The play begins with the messenger imploring mankind to listen as God is going to speak. In God’s speech he lists his grievances against mankind; he complains that though he has given much mankind has changed little from its sinful, greedy ways. God states “And now I see the people do clean forsake me” (Everyman), meaning that after all he has done mankind has done nothing in return and has outright and publicly defied God. He goes on to speak that mankind is living like there is no heaven or hell, acting as though they are unaware of the judgment day that will soon come. God decides it’s time to take mankind to task and make them accountable for their actions.

The Author continues with his attitude of man is selfish and sinful, in the play God tells Death that it is time to make man accountable; Everyman needs to bring his book of count to God for judgment. The book of count is the Authors term for a “book of life” a list of man’s good deeds and misdeeds. The Author seems to think that mankind no longer remembers God, in the play Death sees Everyman dressed in his fine clothes and asks him if he remembers God, his maker. Everyman’s answer is, basically, why do you ask? Death then tells Everyman he is to go on a journey and bring his book of count with him it is time for his reckoning with God. Everyman is not ready, he has not lived the most Christian life, he has been sinful and has not done good deeds. Everyman tells death he is not ready but death tells him God has commanded it and he must go on the journey. Everyman inquires if he may have company on his journey; death says if he can find company he is welcome to bring them. The author thinking that mankind is sinful and selfish knows that Everyman will have a hard time finding someone to accompany him to the reckoning as there are not many who are ready to face God’s judgment.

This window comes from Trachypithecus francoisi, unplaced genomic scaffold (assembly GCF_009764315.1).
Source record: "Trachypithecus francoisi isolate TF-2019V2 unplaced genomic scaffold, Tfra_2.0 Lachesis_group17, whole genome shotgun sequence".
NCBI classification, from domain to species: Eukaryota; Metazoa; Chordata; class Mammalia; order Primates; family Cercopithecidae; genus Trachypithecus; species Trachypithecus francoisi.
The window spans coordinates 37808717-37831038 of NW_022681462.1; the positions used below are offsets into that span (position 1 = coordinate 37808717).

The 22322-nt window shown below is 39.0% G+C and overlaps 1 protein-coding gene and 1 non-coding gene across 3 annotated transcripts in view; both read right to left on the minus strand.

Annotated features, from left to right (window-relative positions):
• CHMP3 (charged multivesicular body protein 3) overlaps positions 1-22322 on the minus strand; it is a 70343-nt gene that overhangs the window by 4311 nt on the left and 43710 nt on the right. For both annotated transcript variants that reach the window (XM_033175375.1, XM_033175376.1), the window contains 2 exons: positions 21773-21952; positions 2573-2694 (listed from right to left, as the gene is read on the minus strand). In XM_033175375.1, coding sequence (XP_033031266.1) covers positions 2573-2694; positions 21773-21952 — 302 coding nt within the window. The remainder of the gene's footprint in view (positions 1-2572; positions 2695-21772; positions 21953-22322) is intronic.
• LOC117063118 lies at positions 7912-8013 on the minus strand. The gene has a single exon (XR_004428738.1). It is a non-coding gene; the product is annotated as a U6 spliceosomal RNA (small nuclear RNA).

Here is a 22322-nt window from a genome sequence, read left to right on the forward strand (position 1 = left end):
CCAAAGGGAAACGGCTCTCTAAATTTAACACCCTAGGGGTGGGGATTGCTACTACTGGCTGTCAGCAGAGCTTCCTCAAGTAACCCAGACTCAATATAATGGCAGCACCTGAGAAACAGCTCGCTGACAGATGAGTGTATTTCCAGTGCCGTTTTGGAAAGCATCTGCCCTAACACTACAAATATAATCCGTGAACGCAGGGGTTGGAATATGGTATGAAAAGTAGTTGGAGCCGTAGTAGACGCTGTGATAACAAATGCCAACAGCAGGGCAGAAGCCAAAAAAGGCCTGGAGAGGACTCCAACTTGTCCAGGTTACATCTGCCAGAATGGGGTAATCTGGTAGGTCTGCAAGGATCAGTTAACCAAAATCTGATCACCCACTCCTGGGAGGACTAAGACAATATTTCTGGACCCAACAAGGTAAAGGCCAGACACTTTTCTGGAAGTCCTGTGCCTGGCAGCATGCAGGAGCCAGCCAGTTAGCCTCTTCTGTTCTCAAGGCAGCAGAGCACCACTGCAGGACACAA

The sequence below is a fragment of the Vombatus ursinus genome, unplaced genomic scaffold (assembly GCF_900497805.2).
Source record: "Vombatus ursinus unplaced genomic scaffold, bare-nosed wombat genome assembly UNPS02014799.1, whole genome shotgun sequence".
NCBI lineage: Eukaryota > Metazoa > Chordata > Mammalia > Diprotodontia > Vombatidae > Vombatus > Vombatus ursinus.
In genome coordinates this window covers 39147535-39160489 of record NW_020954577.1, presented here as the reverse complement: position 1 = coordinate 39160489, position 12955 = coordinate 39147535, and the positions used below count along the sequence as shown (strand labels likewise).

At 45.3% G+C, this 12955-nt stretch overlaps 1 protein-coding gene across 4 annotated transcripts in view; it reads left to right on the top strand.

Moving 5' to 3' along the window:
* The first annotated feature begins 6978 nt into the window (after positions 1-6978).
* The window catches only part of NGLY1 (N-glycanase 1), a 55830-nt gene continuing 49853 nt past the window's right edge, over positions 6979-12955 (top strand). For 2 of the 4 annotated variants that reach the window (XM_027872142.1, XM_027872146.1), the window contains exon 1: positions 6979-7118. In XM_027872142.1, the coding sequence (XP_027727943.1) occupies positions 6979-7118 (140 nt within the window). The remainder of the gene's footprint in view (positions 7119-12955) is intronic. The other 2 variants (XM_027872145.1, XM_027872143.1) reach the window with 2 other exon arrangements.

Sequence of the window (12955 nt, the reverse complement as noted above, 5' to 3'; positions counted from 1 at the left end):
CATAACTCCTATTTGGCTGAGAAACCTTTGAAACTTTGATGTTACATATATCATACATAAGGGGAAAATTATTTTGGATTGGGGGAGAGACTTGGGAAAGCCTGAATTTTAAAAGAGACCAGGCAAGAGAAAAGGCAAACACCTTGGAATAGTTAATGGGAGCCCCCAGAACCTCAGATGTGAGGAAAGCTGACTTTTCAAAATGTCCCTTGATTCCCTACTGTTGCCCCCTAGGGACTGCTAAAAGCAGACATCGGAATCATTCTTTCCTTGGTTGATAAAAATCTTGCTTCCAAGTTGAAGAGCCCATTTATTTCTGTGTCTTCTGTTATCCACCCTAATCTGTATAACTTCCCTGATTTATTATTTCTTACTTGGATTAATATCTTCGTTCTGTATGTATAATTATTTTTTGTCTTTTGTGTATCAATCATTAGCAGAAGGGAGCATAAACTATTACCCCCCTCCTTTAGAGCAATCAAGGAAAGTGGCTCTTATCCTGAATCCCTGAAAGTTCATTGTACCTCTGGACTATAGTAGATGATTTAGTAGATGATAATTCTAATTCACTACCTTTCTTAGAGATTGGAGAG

As Everyman prepares for his journey he tries to rally his “friends” to go with him to his judgment. Everyman speaks to his friends; Fellowship, Kindred and Cousin, all of which tell him that there is no way they would go on this journey. The author knows that with the many sins of man they would be deterred from following Everyman, no man who is sinful or selfish could possibly be ready for Gods judgment. So Everyman, continuing to look for companionship then turns to his friend Goods asking him to journey with him. Goods tells Everyman that loving him is the opposite of loving God, and he cannot go on this journey with him. He reminds Everyman “that it is because of his focus on material wealth that he is now at risk before God’s judgment” (Galens). In these statements the author is stating that a love of goods is like loving a false God, and as it is stated in the Ten Commandments “Thou shalt have no other God’s”, therefore Goods being a sort of false God cannot go before God as he himself is a sin. The Author sees that mankind has put his wants above his spiritual needs and is therefore placing things and the want for things above God; in essence man is worshipping false idols.